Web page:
Today, more kids are using computers, phones, tablets, and pretty much anything else with a screen. It feels like the natural order of things anymore, which is why having some kind of way to control their activity is more important than ever.
Apple continues to produce mobile devices with incredible screen resolution and clarity. Retina display or not, however, even if on-screen text is sharp enough to rival print, it makes little difference if you can’t read it.
There comes a time, job-hunting, or sharing photos with older family members, where you may need to send stuff the old fashioned way – as an email attachment. If you email at work, it may be a part of your email repertoire.
The Chromecast is arguably How-to Geek’s streaming stick of choice. It literally allows any device with the Chromecast app installed, to be a remote control.
Let’s face it, no matter how good the screens are on our phones and tablets, the text is just too darn tiny if you have weak eyesight.
Special folders work well because they centralize where particular types of files are saved. Add in cloud storage, and suddenly you have automatic and effortless backups of your most important personal files.
Tactile and audio feedback on your phone is important (if not invaluable) except when it isn’t. If you don’t want your Android keyboard to vibrate or beep whenever you type on it, you need to read this.
Google’s Chromecast is great. It does so much in a tiny package, for a nearly insignificant cost. Yet, despite its obvious versatility, many new Chromecast users may not realize there are some essential options they should know about in the Chromecast app.
Outlook isn’t much use if you don’t have contacts. Sure, you can enter email addresses as you go, but that’s time-consuming and error-prone. It’s better to have your contacts already in Outlook, so you can dash off a quick message in just a few clicks.
OS X lacks little in aesthetic appeal, but sometimes you just want to change it up. Luckily, a free, open source application will let you tweak the Dock’s appearance to your heart’s content.
It seems like some days, our devices rule our lives and the distractions never end. Fortunately, you can manage interruptions with Android Lollipop so you don’t have to turn off your phone or tablet for it to leave you alone.
EXIF contains a ton of information about your camera, and potentially where the picture was taken (GPS coordinates). That means, if you’re sharing images, there’s a lot of details others can glean from them.
Don’t you hate it whenever you’re safely at home, and there’s no one else around to access your phone, and yet you still have have to unlock it whenever you want to use it? Android 5.0 Lollipop’s Smart Locks solves that.
Android 5.0 Lollipop is still trickling to Android users but we’ve already found a stream of great new features we want to talk about. Pinning a screen is nifty little security feature that lets you put your device into a glorified kiosk mode so the user can only use one app.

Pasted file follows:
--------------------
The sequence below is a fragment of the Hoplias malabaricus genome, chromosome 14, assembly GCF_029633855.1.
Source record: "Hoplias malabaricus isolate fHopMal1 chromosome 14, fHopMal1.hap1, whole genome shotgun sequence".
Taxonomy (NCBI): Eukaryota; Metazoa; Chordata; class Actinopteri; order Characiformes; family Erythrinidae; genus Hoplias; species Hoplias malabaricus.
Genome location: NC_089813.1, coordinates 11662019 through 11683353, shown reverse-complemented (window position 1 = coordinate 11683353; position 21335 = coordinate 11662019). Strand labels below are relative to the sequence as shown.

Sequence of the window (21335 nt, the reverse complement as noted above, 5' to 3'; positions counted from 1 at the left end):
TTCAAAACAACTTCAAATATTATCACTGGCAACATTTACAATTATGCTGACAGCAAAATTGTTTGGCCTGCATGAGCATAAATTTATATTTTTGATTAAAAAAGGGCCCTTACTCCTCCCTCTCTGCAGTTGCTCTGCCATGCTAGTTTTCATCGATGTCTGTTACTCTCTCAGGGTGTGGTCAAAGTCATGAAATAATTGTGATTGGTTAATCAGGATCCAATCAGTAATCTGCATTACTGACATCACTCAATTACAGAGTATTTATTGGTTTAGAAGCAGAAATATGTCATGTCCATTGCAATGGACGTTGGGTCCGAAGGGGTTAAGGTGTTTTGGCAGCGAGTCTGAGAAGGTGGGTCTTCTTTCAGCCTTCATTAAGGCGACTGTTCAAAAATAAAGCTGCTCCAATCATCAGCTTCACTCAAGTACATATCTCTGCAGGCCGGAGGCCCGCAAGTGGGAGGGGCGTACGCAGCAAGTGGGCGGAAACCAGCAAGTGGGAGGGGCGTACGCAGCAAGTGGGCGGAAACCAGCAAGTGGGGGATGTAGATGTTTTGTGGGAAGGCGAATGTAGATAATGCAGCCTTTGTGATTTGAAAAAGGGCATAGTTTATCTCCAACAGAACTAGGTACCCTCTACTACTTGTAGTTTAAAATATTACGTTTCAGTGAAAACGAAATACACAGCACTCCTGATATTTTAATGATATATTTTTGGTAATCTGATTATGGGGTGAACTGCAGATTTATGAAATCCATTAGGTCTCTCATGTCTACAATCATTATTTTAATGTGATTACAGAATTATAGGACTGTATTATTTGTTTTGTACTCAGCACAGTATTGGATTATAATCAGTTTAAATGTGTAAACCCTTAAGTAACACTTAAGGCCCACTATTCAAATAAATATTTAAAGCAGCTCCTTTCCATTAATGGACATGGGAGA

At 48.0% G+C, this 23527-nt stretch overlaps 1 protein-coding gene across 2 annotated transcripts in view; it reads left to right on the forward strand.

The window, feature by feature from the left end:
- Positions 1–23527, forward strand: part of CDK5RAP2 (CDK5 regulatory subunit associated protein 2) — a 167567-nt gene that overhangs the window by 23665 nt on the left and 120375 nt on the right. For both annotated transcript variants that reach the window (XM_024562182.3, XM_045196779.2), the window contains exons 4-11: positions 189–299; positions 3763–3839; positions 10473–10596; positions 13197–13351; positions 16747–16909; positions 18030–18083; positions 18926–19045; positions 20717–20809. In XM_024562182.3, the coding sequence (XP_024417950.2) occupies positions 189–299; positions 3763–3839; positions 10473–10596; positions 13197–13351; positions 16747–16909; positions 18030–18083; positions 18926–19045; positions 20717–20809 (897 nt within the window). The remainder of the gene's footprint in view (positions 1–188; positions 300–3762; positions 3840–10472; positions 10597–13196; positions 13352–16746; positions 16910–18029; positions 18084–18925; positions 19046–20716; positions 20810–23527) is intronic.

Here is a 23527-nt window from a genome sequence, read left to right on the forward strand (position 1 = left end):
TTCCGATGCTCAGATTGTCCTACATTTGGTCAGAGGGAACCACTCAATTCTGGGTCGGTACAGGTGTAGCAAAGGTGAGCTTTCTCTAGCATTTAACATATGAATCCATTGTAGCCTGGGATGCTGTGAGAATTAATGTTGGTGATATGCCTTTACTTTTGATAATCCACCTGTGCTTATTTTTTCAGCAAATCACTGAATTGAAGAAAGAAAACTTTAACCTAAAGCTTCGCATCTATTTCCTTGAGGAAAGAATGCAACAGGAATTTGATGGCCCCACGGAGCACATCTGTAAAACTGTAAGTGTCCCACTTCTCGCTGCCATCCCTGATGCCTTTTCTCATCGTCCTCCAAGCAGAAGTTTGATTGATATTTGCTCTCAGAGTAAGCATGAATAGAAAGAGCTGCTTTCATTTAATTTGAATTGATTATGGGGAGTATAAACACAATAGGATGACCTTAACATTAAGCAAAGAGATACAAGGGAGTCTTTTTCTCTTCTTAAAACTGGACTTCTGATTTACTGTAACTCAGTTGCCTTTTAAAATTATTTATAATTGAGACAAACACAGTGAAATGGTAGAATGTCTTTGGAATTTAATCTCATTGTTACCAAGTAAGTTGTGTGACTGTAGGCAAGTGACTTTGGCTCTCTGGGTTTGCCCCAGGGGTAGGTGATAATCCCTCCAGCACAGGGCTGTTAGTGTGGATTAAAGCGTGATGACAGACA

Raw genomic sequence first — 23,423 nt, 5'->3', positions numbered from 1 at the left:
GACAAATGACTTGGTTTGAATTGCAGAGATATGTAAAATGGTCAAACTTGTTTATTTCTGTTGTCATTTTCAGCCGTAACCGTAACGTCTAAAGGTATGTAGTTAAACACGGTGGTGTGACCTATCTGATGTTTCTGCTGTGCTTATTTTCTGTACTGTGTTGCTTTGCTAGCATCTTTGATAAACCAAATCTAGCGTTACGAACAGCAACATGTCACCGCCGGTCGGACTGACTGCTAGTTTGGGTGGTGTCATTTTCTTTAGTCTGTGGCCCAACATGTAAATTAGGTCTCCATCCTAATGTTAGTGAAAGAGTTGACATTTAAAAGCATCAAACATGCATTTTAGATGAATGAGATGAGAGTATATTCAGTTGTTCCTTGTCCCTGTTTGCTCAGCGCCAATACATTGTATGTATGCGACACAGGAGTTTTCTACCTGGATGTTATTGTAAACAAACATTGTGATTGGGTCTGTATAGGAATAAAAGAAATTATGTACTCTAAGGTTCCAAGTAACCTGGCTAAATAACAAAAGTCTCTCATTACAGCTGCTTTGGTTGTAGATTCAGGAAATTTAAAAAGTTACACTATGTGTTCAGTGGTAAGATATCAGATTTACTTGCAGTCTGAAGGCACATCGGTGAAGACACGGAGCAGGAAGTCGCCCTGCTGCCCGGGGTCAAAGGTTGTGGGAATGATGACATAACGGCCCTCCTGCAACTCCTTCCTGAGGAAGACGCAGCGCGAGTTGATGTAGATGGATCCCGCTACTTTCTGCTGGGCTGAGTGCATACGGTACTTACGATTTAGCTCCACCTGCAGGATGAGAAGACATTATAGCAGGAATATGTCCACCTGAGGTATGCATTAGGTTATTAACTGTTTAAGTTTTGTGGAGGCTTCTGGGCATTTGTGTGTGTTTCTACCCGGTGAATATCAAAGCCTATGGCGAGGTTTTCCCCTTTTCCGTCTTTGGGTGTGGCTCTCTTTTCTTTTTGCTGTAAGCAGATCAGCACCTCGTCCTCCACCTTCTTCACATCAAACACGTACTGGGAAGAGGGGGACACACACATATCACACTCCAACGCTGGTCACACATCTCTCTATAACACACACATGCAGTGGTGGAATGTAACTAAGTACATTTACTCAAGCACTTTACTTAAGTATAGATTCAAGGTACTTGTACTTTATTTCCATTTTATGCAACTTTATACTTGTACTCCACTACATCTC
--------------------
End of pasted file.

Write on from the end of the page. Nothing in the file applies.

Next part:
Doing stuff on a Mac is supposed to be so easy and intuitive, that it’s surprising when something isn’t. There are several ways to “hide” stuff on a Mac, but only one of them really works well enough for us to recommend.
Windows has quite a few special folders, and if you add cloud storage, then you probably have more. Regardless, all of them make sense except the Contacts folder. What is the Contacts folder? Does it serve a purpose?
Android has always done notifications consistently well over its various iterations. In Android 5.0 Lollipop, notifications have gotten even better, giving users specific, granular control over notifications for every application installed on your device.
Outlook and Gmail have separate address books. They don’t sync, which means that if you change your contacts in one or the other, then you have one address book that remains unchanged. Here’s how to keep your address books synced with free, open-source software.
As a parent, you have plenty to worry about; what your kids are doing on their computers shouldn’t be one of them. Today, well show you how to lock down your curiosity-prone kids and really take control of your home network with Microsoft Family Safety.
You can use Microsoft Outlook with just about any e-mail account. If you use something like Gmail or Yahoo! Mail, you’ve probably amassed quite a few contacts, which will need to be imported into Outlook to make it immediately useful.
Without some layer of protection, your kids are exposed to all kinds of risks and dangers online. Even using the basic security features offered on your router, you probably aren’t doing as much as you could, which is where Windows parental controls come into play.